What’s missing when you sit in front of a computer all day? Adventure! Luckily, three
Time and Navigation photography missions took me across the country last year, giving me the chance to escape the office.
My first destination was Beer Bottle Pass in the Mojave Desert. This is where Stanley, the autonomous car, navigated its way to victory during the 2005 Defense Advanced Research Projects Agency (DARPA) Grand Challenge race. I needed a photo of the pass to cover the 27-foot wall behind Stanley in the Time and Navigation gallery. I was confident about this trip until I discovered how precarious this pass could be. The fact that Stanley was able to navigate these sheer drop-offs and steep inclines is remarkable.
After studying Google Earth for several weeks, my husband, Cory, and I were ready to go. We drove our rented Jeep Wrangler to our starting point outside Primm, Nevada. This area had received a record rainfall the previous week so we had to negotiate washed-out areas and large stones. It took us 45 minutes to travel the seven miles to the pass.
Such a large mural requires more than just one photo; I needed a series that I could stitch together into a panorama. As we gradually moved into the pass, I looked for the best composition. Unfortunately, the road conditions got worse as we progressed, so we never made it to the most treacherous areas (fine with me!). Nevertheless, the trip was a success, and I was relieved to make a safe return to Primm.
Since Cory and I were “in the neighborhood,” we arranged a visit to the Goldstone Deep Space Network complex. Located about 35 miles north of Barstow on the Ft. Irwin Military Base, the NASA Deep Space Network is an international network of antennas that supports interplanetary missions and radio and radar astronomy observations for exploring the universe.
I wanted to photograph an old hydrogen maser at the Mars 70-meter antenna. Now a backup, this maser was the primary frequency standard for the racks of Goldstone timing equipment we have on display in Time and Navigation.
Visiting Goldstone is no simple task. Hidden away in the middle of the desert, Goldstone is a 45-minute drive from the nearest highway. Disconcerting signs warned of tank crossings and live ammunition areas. After a safety briefing (don’t touch the snakes and don’t drink the water), our guides escorted us to the timing vault of the massive 70-meter antenna. The best part about the old maser is that it has a small hole at the top that allowed us to view the purple plasma glowing inside the equipment. After a few quick photos, we were allowed to take a brief look into the control room for the Curiosity rover.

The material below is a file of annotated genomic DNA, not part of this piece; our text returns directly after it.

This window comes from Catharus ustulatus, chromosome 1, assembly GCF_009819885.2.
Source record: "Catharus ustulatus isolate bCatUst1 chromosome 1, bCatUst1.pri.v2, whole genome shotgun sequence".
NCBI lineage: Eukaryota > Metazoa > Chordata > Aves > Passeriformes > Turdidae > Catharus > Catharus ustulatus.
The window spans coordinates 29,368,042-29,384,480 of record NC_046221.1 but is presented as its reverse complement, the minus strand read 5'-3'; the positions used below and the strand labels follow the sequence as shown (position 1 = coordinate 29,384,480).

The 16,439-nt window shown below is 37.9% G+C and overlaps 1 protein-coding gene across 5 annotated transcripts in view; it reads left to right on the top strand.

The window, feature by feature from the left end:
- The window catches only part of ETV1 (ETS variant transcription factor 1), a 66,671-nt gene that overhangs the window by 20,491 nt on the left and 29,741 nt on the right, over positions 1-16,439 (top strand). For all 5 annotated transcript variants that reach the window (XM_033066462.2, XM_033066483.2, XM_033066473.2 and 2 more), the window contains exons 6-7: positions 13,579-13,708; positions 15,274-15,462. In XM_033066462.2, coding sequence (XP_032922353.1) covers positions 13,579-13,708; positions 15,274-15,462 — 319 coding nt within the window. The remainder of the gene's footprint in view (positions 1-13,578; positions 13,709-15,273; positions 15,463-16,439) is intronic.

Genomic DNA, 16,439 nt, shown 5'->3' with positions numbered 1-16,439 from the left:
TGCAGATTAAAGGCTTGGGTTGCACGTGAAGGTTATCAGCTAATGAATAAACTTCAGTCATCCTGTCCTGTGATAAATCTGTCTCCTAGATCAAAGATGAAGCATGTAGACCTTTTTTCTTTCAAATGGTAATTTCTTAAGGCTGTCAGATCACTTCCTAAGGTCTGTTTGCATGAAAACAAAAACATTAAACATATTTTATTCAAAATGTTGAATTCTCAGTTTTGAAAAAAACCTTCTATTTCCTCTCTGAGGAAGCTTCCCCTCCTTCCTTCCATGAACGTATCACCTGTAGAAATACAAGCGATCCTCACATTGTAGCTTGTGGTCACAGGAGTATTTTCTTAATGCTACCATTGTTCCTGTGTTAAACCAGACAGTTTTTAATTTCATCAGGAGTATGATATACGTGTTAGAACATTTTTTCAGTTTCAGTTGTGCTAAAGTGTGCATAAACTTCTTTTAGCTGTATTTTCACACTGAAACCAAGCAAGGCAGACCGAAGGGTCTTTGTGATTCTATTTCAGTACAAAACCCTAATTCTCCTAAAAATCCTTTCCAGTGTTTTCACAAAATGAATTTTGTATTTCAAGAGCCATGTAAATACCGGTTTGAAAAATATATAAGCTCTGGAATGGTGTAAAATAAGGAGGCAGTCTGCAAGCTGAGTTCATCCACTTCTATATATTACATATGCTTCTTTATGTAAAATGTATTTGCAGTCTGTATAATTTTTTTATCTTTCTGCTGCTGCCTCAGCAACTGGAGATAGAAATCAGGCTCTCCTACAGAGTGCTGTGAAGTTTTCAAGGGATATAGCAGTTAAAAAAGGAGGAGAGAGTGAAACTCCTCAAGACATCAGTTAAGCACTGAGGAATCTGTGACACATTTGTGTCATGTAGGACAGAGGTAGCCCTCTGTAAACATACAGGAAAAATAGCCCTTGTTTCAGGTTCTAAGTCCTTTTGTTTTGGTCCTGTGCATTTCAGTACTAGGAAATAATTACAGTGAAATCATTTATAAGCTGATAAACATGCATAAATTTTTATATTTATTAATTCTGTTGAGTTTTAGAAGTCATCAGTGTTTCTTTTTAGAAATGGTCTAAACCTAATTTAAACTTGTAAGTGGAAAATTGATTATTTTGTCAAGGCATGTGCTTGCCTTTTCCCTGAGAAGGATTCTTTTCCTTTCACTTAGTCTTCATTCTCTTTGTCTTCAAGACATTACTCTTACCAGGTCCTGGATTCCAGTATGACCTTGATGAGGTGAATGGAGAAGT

I found myself in a very different landscape for my third trip: the middle of a cornfield in Rippey, Iowa. I needed photos of farmer Roy Bardole harvesting his crops using equipment guided by GPS. Museum photographer Dane Penland agreed to accompany me on this adventure, and we headed to the drought-stricken area hoping there would actually be crops to photograph.
Dane and I ended up spending an entire day in the field with Roy and his two sons as they methodically worked their way through the stalks. We took turns riding inside the combine, watching as the enormous machine drove itself down the lengthy rows without wavering. Farming is much more involved than you might imagine, and I was impressed by the Bardoles’ business sense.
Overall this trip was a success: the weather held, the Bardoles’ yield was better than expected, and the motel wasn’t as bad as I thought it might be. I even got a special sendoff at the Des Moines airport, home to the Des Moines Air National Guard. As my airplane taxied to the runway, we passed several F-16s that were awaiting takeoff. As we passed, the pilots waved to us. It was a great way to end my adventure.
Ashley Hornish is a graphic designer in the National Air and Space Museum’s Exhibits Department.